When they entered the studio to record their third studio album, the Faces were really gathering momentum. Unfortunately for public perception of the band, their lead singer's solo career was taking off even faster.

The group's second effort, Long Player, represented a major commercial leap when it arrived in stores in February 1971. A Top 40 hit on both sides of the Atlantic, it was nevertheless eclipsed by singer Rod Stewart's third solo record, Every Picture Tells a Story, which hit No. 1 in the U.S. and U.K. after its May debut.

It all added up to a group that couldn't do much of anything without being compared to its famous frontman, and an uncomfortable state of affairs for Stewart, who was perpetually being asked whether he and the band were headed for a split. The Faces were already a notorious live act whose incredible chemistry outweighed the members' reputation for playing under the influence, but that spark had yet to truly catch in the studio. For many, it seemed only a matter of time before Stewart flew the coop for a full-time solo career.

"I definitely think we felt that everything relied on this album – for the group’s future," guitarist Ron Wood admitted later. "Especially with Rod becoming a ridiculous success. We had to come out with something good."

They were helped in that respect by new co-producer Glyn Johns, who came in as an impartial outside set of ears while helping to wrangle the unruly band members into recording shape. It couldn't have been the easiest gig, but it's easy to understand why Johns was attracted to it — aside from Stewart's formidable (and increasingly ubiquitous) vocals, the group boasted the prodigious talents of keyboardist Ian McLagan, future Who drummer Kenney Jones and perpetually underrated bassist Ronnie Lane.

With Johns helping ride herd, the Faces were brought more attentively to bear on some of their finest material. While public perception was increasingly focused on Stewart, the new album — titled A Nod Is As Good As a Wink ... to a Blind Horse — presented the band at their creatively democratic best. Of the eight originals they lined up for the LP, the majority were co-written, with Lane, McLagan, Stewart and Wood all having a hand in the record's makeup.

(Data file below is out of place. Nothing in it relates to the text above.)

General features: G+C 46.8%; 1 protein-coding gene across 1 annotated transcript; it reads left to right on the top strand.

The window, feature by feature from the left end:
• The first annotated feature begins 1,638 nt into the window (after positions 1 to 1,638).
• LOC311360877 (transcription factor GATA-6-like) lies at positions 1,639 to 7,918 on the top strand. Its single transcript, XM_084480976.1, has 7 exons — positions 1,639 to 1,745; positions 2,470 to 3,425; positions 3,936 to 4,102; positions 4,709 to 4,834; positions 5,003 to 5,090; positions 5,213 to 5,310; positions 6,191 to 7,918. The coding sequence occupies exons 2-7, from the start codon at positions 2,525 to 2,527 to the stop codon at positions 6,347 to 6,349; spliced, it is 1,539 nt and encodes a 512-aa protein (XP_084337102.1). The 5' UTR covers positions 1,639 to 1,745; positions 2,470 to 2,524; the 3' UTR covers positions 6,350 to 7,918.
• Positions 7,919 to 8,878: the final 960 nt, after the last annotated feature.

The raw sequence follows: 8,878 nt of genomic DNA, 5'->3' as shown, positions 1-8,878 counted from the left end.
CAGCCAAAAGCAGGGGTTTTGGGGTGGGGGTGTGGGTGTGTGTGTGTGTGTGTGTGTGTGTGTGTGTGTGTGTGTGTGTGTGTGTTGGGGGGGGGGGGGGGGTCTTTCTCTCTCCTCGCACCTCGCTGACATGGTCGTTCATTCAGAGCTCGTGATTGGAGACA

As Lane recalled in the years after its release, Nod captured a group firing on all cylinders. "We were hot," he marveled later. "We had been playing a lot in America and it had really tightened us up. The Faces got to be so good that I myself would stand on one side playing the bass, and I was in awe of the band I was playing with."

Audiences agreed. A Nod Is As Good As a Wink ... continued the Faces' commercial ascension, breaking the Top 10 in the U.S. and U.K. and racking up half a million sales in America alone. The record also boasted the band's biggest hit in the Stewart/Wood composition "Stay With Me," which peaked at No. 17 in the States.

To the inevitable annoyance of the band and its fans, Nod's success failed to quell questions of a breakup, particularly as both Stewart and the other members of the group continued to pursue projects outside the Faces. Sooner than later, the demands of maintaining both careers would prove to be too much for Stewart, and the band dissolved in the middle of the decade. In the short term, however, the singer continued to insist he hadn't forgotten the value of the band members' singular combination.

"A lot of people think it's just a front," he insisted. "They think we have to be different cos other bands like arguing and splitting up. But it really is genuine. I swear it. In fact, I think the musical press must be surprised we haven't split up by now. I swear to God we're together for life."

Ultimately, the Faces would be destined to remain in Stewart's shadow, at least as far as mainstream audiences were concerned — although they continued to inspire a devoted cult following over the years, and their boozy brand of pub rock inspired a slew of younger acts, some of whom enjoyed greater commercial success. Their recorded output, while far too scant, remains timeless — and it reached its creative apex with their third LP.

"It’s not just the sound. Glyn featured everybody," MacLagan later argued. "He utilized everyone’s talents. A Nod Is As Good As A Wink was a f---ing good album."



1971's Best Rock Albums